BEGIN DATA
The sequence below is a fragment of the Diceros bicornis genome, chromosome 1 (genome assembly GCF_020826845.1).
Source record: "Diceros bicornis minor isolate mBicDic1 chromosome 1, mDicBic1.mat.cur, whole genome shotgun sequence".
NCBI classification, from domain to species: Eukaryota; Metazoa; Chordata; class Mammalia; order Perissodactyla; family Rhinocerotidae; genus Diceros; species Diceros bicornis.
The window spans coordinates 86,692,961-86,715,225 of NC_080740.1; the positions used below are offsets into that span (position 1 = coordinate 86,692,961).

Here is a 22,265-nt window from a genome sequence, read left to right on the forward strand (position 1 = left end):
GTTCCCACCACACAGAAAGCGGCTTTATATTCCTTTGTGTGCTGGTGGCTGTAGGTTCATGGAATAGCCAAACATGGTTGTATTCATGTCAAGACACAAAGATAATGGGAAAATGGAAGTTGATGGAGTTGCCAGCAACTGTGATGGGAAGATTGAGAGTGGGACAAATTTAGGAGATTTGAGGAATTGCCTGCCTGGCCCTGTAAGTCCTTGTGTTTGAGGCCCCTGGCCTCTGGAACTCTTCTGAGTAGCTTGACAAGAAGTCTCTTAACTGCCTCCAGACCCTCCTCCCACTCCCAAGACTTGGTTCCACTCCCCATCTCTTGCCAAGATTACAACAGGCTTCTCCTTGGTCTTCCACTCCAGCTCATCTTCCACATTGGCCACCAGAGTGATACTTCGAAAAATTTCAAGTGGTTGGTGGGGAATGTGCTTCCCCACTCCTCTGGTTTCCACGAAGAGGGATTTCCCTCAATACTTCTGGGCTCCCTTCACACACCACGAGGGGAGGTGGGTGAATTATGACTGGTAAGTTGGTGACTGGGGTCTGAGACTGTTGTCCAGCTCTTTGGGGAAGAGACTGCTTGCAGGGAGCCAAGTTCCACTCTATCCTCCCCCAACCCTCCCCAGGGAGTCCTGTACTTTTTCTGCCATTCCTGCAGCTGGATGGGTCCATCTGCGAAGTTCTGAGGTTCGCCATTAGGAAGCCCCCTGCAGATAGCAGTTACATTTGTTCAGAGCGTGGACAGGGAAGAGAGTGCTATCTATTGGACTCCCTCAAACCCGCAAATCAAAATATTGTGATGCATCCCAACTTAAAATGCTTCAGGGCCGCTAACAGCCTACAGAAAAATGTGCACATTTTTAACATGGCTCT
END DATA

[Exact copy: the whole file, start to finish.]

The sequence below is a fragment of the Diceros bicornis genome, chromosome 1 (genome assembly GCF_020826845.1).
Source record: "Diceros bicornis minor isolate mBicDic1 chromosome 1, mDicBic1.mat.cur, whole genome shotgun sequence".
NCBI classification, from domain to species: Eukaryota; Metazoa; Chordata; class Mammalia; order Perissodactyla; family Rhinocerotidae; genus Diceros; species Diceros bicornis.
The window spans coordinates 86,692,961-86,715,225 of NC_080740.1; the positions used below are offsets into that span (position 1 = coordinate 86,692,961).

Here is a 22,265-nt window from a genome sequence, read left to right on the forward strand (position 1 = left end):
GTTCCCACCACACAGAAAGCGGCTTTATATTCCTTTGTGTGCTGGTGGCTGTAGGTTCATGGAATAGCCAAACATGGTTGTATTCATGTCAAGACACAAAGATAATGGGAAAATGGAAGTTGATGGAGTTGCCAGCAACTGTGATGGGAAGATTGAGAGTGGGACAAATTTAGGAGATTTGAGGAATTGCCTGCCTGGCCCTGTAAGTCCTTGTGTTTGAGGCCCCTGGCCTCTGGAACTCTTCTGAGTAGCTTGACAAGAAGTCTCTTAACTGCCTCCAGACCCTCCTCCCACTCCCAAGACTTGGTTCCACTCCCCATCTCTTGCCAAGATTACAACAGGCTTCTCCTTGGTCTTCCACTCCAGCTCATCTTCCACATTGGCCACCAGAGTGATACTTCGAAAAATTTCAAGTGGTTGGTGGGGAATGTGCTTCCCCACTCCTCTGGTTTCCACGAAGAGGGATTTCCCTCAATACTTCTGGGCTCCCTTCACACACCACGAGGGGAGGTGGGTGAATTATGACTGGTAAGTTGGTGACTGGGGTCTGAGACTGTTGTCCAGCTCTTTGGGGAAGAGACTGCTTGCAGGGAGCCAAGTTCCACTCTATCCTCCCCCAACCCTCCCCAGGGAGTCCTGTACTTTTTCTGCCATTCCTGCAGCTGGATGGGTCCATCTGCGAAGTTCTGAGGTTCGCCATTAGGAAGCCCCCTGCAGATAGCAGTTACATTTGTTCAGAGCGTGGACAGGGAAGAGAGTGCTATCTATTGGACTCCCTCAAACCCGCAAATCAAAATATTGTGATGCATCCCAACTTAAAATGCTTCAGGGCCGCTAACAGCCTACAGAAAAATGTGCACATTTTTAACATGGCTCT